Ex-Indiana lawmaker admits to taking illegal campaign money

INDIANAPOLIS (AP) — A former Indiana state senator pleaded guilty Monday to receiving about $40,000 in illegal contributions from a casino company for his unsuccessful 2016 congressional campaign.

Former Republican Sen. Brent Waltz’s guilty plea came about one week before he was set to stand trial with John Keeler, a former top executive of Indianapolis-based Spectacle Entertainment. Keeler is charged with directing illegal corporate contributions through straw donors to Waltz’s campaign.

Waltz’s plea agreement, in which he also admitted to making false statements to the FBI, makes no mention of cooperating with prosecutors or testifying against Keeler. Waltz and his attorney, Russell Johnson, declined to answer questions after Monday’s hearing, The Indianapolis Star reported.

Keeler has pleaded not guilty and his trial is scheduled to start Monday.

The September 2020 indictment of Keeler and Waltz was the result of a lengthy FBI investigation into Spectacle Entertainment and led the Indiana Gaming Commission to force the company out of its ownership of projects for new casinos in Gary and Terre Haute.

The commission also raised financial misconduct allegations against former Spectacle CEO Rod Ratcliff, who agreed to give up his state casino license, ending more than a decade as a heavyweight in Indiana’s gambling industry. Ratcliff has not been charged in the campaign finance case.

Waltz, who was a state senator for 12 years until giving up his seat in 2016 to run for Congress, gave mostly one- or two-word answers in response to questions from Judge James R. Sweeney III. His longest statement came when asked how he pleaded to the two felony charges.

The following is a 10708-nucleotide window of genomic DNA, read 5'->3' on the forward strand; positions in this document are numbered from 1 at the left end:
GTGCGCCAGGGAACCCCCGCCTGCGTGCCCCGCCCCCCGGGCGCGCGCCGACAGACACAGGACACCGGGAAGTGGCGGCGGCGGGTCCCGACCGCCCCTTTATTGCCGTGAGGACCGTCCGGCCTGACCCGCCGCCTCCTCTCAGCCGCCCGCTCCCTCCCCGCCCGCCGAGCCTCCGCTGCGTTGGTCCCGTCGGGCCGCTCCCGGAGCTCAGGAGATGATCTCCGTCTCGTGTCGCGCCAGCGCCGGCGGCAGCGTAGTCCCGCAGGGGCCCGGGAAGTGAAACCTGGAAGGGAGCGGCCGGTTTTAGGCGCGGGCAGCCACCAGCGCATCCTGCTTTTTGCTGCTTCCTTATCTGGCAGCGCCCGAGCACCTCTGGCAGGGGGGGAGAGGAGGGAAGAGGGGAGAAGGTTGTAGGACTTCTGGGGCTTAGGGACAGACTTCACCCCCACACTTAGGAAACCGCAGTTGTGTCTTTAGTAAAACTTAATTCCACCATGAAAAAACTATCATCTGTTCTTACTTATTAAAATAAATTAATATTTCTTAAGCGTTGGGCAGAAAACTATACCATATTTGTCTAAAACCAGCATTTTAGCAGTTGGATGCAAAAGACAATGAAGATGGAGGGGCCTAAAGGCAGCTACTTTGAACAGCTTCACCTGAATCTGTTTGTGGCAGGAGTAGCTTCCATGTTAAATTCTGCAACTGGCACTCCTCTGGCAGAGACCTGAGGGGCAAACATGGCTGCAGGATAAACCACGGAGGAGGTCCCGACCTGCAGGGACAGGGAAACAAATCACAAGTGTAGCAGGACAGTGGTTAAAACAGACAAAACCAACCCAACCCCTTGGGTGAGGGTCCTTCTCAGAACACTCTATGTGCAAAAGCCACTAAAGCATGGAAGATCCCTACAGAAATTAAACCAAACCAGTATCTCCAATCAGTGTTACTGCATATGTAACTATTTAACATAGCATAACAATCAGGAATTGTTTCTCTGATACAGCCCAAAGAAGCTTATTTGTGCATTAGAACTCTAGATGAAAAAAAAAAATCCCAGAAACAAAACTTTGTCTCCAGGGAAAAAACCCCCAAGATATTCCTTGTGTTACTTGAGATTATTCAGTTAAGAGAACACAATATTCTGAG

“I plead guilty,” Waltz said.

Waltz faces up to five years in prison for each charge. Prosecutors agreed to dismiss three other counts and recommend a sentence at the low end of the federal sentencing advisory range. The judge did not immediately set a sentencing date.

Ratcliff and Keeler were leaders of Centaur Gaming, which sold Indiana’s two horse track casinos in Anderson and Shelbyville to Las Vegas-based Caesars Entertainment Corp. in 2018 for $1.7 billion. They led a group that then formed Spectacle Entertainment to buy the Gary casino operation.

According to the indictment, people were recruited to make maximum contributions of $2,700 each to the Waltz campaign, then were illegally repaid from money that originated from Centaur.

Waltz finished fourth in a five-candidate field in the 2016 Republican primary for the 9th Congressional District that stretched from the southern Indianapolis suburbs to Ohio River communities just north of Louisville, Kentucky. It has been redrawn to cover much of rural southeastern Indiana.

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